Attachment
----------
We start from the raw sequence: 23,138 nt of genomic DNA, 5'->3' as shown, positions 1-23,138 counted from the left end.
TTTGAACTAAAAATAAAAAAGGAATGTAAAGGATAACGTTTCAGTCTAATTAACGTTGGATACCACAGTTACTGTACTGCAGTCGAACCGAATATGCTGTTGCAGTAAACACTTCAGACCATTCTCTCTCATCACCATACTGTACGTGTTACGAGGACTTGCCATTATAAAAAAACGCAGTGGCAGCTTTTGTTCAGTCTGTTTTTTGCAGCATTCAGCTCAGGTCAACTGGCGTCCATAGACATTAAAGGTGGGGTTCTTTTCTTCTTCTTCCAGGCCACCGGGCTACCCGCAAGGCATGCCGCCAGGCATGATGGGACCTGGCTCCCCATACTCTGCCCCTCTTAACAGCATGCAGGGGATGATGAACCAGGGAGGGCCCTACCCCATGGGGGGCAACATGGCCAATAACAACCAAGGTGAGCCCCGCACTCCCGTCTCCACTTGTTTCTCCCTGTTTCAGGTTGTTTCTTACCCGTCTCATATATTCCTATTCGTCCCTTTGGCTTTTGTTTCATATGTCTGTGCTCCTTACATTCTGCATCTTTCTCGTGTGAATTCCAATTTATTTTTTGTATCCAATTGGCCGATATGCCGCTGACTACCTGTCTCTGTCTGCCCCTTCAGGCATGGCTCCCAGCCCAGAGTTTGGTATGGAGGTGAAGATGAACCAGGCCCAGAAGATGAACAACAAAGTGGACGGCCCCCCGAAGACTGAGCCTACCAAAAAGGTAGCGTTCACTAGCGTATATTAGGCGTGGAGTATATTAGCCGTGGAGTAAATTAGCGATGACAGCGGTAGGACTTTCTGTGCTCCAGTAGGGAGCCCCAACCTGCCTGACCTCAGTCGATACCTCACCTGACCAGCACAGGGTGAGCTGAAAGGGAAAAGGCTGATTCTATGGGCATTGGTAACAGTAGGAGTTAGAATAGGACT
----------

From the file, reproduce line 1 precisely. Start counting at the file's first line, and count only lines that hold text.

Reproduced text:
We start from the raw sequence: 23,138 nt of genomic DNA, 5'->3' as shown, positions 1-23,138 counted from the left end.